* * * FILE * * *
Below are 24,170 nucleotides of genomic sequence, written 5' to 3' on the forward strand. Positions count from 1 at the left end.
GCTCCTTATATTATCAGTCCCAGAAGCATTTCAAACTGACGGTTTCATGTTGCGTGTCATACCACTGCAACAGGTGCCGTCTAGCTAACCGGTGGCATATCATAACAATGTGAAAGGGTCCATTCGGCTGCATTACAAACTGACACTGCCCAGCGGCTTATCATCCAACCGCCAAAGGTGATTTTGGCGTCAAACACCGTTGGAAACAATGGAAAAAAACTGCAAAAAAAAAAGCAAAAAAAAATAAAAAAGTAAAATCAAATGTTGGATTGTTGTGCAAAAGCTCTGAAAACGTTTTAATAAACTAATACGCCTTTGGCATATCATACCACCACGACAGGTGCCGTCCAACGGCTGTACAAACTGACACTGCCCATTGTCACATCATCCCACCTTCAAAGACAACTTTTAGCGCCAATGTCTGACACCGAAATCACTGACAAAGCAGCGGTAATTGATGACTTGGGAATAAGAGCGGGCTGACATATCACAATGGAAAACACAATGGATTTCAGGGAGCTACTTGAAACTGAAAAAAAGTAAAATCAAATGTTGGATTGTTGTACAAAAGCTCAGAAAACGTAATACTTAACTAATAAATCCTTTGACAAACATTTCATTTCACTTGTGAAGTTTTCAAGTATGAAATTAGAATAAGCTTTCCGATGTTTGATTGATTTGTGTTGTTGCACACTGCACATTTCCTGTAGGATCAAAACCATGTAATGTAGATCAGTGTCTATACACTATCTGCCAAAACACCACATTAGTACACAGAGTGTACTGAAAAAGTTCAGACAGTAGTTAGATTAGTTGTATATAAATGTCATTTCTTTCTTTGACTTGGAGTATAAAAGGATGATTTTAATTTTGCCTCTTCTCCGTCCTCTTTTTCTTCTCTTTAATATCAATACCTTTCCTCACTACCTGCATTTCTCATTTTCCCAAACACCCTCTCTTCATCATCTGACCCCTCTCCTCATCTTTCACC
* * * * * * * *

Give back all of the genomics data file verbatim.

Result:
Below are 24,170 nucleotides of genomic sequence, written 5' to 3' on the forward strand. Positions count from 1 at the left end.
GCTCCTTATATTATCAGTCCCAGAAGCATTTCAAACTGACGGTTTCATGTTGCGTGTCATACCACTGCAACAGGTGCCGTCTAGCTAACCGGTGGCATATCATAACAATGTGAAAGGGTCCATTCGGCTGCATTACAAACTGACACTGCCCAGCGGCTTATCATCCAACCGCCAAAGGTGATTTTGGCGTCAAACACCGTTGGAAACAATGGAAAAAAACTGCAAAAAAAAAAGCAAAAAAAAATAAAAAAGTAAAATCAAATGTTGGATTGTTGTGCAAAAGCTCTGAAAACGTTTTAATAAACTAATACGCCTTTGGCATATCATACCACCACGACAGGTGCCGTCCAACGGCTGTACAAACTGACACTGCCCATTGTCACATCATCCCACCTTCAAAGACAACTTTTAGCGCCAATGTCTGACACCGAAATCACTGACAAAGCAGCGGTAATTGATGACTTGGGAATAAGAGCGGGCTGACATATCACAATGGAAAACACAATGGATTTCAGGGAGCTACTTGAAACTGAAAAAAAGTAAAATCAAATGTTGGATTGTTGTACAAAAGCTCAGAAAACGTAATACTTAACTAATAAATCCTTTGACAAACATTTCATTTCACTTGTGAAGTTTTCAAGTATGAAATTAGAATAAGCTTTCCGATGTTTGATTGATTTGTGTTGTTGCACACTGCACATTTCCTGTAGGATCAAAACCATGTAATGTAGATCAGTGTCTATACACTATCTGCCAAAACACCACATTAGTACACAGAGTGTACTGAAAAAGTTCAGACAGTAGTTAGATTAGTTGTATATAAATGTCATTTCTTTCTTTGACTTGGAGTATAAAAGGATGATTTTAATTTTGCCTCTTCTCCGTCCTCTTTTTCTTCTCTTTAATATCAATACCTTTCCTCACTACCTGCATTTCTCATTTTCCCAAACACCCTCTCTTCATCATCTGACCCCTCTCCTCATCTTTCACC